Neonatal sepsis is a leading cause of infant disability and death. It is a blood infection that occurs in infants younger than 90 days old. A number of different bacteria including Escherichia coli (E. coli), Listeria, and certain strains of streptococcus can cause this. There are two types of neonatal sepsis: early on-set and late-onset.
Early on-set sepsis occurs in the first week of life and is usually present within 24 hours after birth. This is because the baby contracted the infection from the mother before or during delivery. The following increase an infant’s risk:
- Group B streptococcus infection during pregnancy
- Preterm delivery
- Water breaking that lasts longer than 24 hours before birth
- Infection of the placenta tissues and ammonic fluid
Late on-set sepsis occurs between 8 and 89 days after birth.
The following scenarios increase an infant’s risk of sepsis after delivery:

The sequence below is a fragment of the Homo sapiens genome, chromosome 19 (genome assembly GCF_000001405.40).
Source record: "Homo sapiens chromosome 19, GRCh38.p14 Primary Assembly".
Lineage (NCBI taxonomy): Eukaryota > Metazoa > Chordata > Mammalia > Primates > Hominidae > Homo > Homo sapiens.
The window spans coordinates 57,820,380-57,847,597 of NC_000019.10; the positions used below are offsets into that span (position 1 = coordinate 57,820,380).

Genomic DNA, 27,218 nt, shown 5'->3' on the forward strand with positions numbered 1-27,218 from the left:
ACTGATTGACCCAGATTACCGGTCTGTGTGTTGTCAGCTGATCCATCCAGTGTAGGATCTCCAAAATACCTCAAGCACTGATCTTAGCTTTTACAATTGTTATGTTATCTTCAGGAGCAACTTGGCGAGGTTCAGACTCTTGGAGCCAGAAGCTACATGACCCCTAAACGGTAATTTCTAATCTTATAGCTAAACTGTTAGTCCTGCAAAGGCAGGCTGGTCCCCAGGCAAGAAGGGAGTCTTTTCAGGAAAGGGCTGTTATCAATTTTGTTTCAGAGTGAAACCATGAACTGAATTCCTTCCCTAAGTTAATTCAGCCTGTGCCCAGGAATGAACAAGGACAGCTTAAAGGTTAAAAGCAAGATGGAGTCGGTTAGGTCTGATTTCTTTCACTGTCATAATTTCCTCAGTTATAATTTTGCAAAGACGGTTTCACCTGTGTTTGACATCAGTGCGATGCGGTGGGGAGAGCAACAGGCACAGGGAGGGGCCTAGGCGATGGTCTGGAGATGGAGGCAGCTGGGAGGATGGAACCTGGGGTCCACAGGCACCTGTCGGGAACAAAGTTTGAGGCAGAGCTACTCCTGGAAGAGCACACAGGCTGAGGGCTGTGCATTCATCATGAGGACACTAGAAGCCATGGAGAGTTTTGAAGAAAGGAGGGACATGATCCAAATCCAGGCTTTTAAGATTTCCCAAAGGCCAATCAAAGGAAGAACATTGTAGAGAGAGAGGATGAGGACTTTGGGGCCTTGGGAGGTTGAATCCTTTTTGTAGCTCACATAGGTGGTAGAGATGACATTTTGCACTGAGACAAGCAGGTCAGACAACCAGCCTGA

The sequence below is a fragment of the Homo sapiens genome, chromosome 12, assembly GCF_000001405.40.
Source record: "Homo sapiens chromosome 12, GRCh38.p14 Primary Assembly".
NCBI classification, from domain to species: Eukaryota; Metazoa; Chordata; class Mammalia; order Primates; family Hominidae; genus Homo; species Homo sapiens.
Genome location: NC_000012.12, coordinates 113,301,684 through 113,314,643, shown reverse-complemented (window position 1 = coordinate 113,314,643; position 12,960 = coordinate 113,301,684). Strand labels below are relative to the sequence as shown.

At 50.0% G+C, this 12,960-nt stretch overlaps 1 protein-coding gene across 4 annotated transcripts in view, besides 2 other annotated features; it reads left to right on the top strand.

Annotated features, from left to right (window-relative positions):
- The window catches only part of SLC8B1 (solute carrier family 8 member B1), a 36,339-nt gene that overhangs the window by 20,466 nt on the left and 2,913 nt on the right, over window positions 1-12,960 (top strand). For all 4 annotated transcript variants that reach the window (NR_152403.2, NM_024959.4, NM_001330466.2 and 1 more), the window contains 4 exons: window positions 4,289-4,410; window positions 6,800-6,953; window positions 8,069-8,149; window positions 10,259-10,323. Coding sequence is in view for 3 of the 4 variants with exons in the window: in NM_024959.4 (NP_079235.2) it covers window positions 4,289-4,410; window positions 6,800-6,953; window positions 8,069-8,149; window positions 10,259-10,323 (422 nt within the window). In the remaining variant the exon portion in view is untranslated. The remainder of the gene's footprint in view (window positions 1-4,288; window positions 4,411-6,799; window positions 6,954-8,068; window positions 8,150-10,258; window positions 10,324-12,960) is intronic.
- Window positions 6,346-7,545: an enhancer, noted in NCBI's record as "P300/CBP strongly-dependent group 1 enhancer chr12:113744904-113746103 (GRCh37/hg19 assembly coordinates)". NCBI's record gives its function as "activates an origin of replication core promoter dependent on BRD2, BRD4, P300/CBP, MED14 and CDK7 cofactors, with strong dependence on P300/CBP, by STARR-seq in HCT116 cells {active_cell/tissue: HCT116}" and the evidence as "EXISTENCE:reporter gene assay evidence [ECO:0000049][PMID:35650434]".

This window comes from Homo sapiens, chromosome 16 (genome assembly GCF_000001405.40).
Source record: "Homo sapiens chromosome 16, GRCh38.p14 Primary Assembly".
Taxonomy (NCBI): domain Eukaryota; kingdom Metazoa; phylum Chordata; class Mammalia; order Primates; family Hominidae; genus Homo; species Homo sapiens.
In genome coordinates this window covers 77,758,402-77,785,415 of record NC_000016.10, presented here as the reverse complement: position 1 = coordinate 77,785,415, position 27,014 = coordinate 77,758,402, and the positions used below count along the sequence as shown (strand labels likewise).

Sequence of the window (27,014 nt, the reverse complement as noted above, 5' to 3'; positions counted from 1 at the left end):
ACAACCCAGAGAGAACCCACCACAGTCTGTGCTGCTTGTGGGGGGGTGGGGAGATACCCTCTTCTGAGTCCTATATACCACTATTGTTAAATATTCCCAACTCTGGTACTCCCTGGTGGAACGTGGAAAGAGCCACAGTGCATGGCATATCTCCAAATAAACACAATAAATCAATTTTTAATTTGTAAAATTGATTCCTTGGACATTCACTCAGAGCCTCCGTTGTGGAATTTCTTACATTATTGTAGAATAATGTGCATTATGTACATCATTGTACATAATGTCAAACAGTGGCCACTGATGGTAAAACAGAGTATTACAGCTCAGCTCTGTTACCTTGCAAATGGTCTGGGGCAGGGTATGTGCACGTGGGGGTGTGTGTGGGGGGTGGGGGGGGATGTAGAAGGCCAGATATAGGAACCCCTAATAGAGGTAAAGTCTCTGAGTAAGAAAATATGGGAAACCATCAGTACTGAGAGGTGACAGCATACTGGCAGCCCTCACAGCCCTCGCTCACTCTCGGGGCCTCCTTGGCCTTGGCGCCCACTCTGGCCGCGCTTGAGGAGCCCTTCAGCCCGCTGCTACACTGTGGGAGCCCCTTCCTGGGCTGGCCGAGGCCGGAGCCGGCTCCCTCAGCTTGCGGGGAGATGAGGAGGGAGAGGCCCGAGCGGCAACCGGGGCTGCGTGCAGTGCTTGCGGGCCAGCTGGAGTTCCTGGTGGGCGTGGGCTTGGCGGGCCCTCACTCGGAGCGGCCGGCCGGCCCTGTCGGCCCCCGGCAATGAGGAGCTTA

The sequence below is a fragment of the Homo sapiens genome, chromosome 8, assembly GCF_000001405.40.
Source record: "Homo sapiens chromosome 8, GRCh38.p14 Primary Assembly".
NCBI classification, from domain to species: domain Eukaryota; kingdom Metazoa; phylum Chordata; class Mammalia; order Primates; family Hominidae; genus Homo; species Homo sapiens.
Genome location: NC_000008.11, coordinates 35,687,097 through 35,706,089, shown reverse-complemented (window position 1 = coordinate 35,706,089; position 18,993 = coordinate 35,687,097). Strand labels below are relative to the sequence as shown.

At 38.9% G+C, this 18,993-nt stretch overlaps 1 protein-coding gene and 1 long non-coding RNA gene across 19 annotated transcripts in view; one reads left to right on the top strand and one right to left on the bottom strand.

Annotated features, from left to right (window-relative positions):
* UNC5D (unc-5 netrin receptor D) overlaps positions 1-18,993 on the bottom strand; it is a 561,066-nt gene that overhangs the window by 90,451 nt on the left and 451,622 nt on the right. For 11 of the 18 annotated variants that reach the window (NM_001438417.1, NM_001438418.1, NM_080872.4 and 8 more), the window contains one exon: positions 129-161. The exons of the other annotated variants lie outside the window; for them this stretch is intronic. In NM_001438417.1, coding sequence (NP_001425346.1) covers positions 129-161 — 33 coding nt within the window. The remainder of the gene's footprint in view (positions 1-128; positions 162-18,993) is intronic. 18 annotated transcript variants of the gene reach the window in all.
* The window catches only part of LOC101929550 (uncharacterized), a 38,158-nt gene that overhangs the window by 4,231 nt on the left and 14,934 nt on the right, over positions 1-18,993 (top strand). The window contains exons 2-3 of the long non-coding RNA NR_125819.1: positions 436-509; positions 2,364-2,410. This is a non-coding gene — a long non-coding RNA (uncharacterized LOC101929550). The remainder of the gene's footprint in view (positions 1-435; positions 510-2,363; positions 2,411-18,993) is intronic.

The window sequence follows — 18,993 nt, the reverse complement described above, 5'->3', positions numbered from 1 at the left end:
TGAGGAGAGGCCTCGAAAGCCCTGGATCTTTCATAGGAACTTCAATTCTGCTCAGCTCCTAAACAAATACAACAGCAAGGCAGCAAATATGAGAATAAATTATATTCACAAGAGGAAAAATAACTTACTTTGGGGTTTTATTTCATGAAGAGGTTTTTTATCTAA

- Having a catheter in a blood vessel for a long period of time
- Staying in the hospital for an extended period of time
When treated promptly, most babies with these bacterial infections recover completely with no remaining problems. Failure to provide prompt treatment can lead to severe complications, including permanent disability or death.
If your child has suffered as a result of neonatal sepsis, you may have a case. Although medical negligence can be difficult to prove, the birth injury attorneys at Pope & Howard, P.C. have the knowledge and experience necessary to fight for the compensation you and your child deserve.